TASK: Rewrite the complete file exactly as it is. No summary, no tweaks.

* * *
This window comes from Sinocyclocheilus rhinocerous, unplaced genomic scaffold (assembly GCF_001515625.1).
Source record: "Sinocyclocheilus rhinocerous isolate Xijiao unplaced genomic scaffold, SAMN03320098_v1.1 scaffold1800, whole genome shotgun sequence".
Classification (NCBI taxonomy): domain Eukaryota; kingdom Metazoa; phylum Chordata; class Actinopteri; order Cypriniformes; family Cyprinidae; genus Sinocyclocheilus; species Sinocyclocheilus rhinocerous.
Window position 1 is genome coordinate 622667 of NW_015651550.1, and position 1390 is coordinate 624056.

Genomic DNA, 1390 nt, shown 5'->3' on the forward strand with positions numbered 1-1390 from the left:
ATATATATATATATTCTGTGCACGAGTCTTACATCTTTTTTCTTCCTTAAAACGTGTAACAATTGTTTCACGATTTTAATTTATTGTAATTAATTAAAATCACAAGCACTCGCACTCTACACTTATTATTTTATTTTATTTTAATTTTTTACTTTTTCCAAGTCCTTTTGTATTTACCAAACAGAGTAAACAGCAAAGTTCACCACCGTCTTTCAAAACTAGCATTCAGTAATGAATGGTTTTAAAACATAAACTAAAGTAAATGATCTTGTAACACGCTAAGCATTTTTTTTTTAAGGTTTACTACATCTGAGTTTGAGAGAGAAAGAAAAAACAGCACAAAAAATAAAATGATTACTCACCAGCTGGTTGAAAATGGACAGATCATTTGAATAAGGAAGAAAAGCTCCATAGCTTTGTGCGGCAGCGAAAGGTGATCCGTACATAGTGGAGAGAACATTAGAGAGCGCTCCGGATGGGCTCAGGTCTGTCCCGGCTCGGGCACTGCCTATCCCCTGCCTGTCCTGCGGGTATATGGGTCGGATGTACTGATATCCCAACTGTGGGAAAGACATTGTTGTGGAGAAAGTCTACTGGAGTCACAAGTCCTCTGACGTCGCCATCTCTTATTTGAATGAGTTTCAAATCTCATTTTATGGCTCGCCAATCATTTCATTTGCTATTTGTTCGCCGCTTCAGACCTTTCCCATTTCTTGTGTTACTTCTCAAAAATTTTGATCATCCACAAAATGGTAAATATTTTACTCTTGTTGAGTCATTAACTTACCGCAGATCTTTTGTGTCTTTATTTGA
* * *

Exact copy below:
This window comes from Sinocyclocheilus rhinocerous, unplaced genomic scaffold (assembly GCF_001515625.1).
Source record: "Sinocyclocheilus rhinocerous isolate Xijiao unplaced genomic scaffold, SAMN03320098_v1.1 scaffold1800, whole genome shotgun sequence".
Classification (NCBI taxonomy): domain Eukaryota; kingdom Metazoa; phylum Chordata; class Actinopteri; order Cypriniformes; family Cyprinidae; genus Sinocyclocheilus; species Sinocyclocheilus rhinocerous.
Window position 1 is genome coordinate 622667 of NW_015651550.1, and position 1390 is coordinate 624056.

Genomic DNA, 1390 nt, shown 5'->3' on the forward strand with positions numbered 1-1390 from the left:
ATATATATATATATTCTGTGCACGAGTCTTACATCTTTTTTCTTCCTTAAAACGTGTAACAATTGTTTCACGATTTTAATTTATTGTAATTAATTAAAATCACAAGCACTCGCACTCTACACTTATTATTTTATTTTATTTTAATTTTTTACTTTTTCCAAGTCCTTTTGTATTTACCAAACAGAGTAAACAGCAAAGTTCACCACCGTCTTTCAAAACTAGCATTCAGTAATGAATGGTTTTAAAACATAAACTAAAGTAAATGATCTTGTAACACGCTAAGCATTTTTTTTTTAAGGTTTACTACATCTGAGTTTGAGAGAGAAAGAAAAAACAGCACAAAAAATAAAATGATTACTCACCAGCTGGTTGAAAATGGACAGATCATTTGAATAAGGAAGAAAAGCTCCATAGCTTTGTGCGGCAGCGAAAGGTGATCCGTACATAGTGGAGAGAACATTAGAGAGCGCTCCGGATGGGCTCAGGTCTGTCCCGGCTCGGGCACTGCCTATCCCCTGCCTGTCCTGCGGGTATATGGGTCGGATGTACTGATATCCCAACTGTGGGAAAGACATTGTTGTGGAGAAAGTCTACTGGAGTCACAAGTCCTCTGACGTCGCCATCTCTTATTTGAATGAGTTTCAAATCTCATTTTATGGCTCGCCAATCATTTCATTTGCTATTTGTTCGCCGCTTCAGACCTTTCCCATTTCTTGTGTTACTTCTCAAAAATTTTGATCATCCACAAAATGGTAAATATTTTACTCTTGTTGAGTCATTAACTTACCGCAGATCTTTTGTGTCTTTATTTGA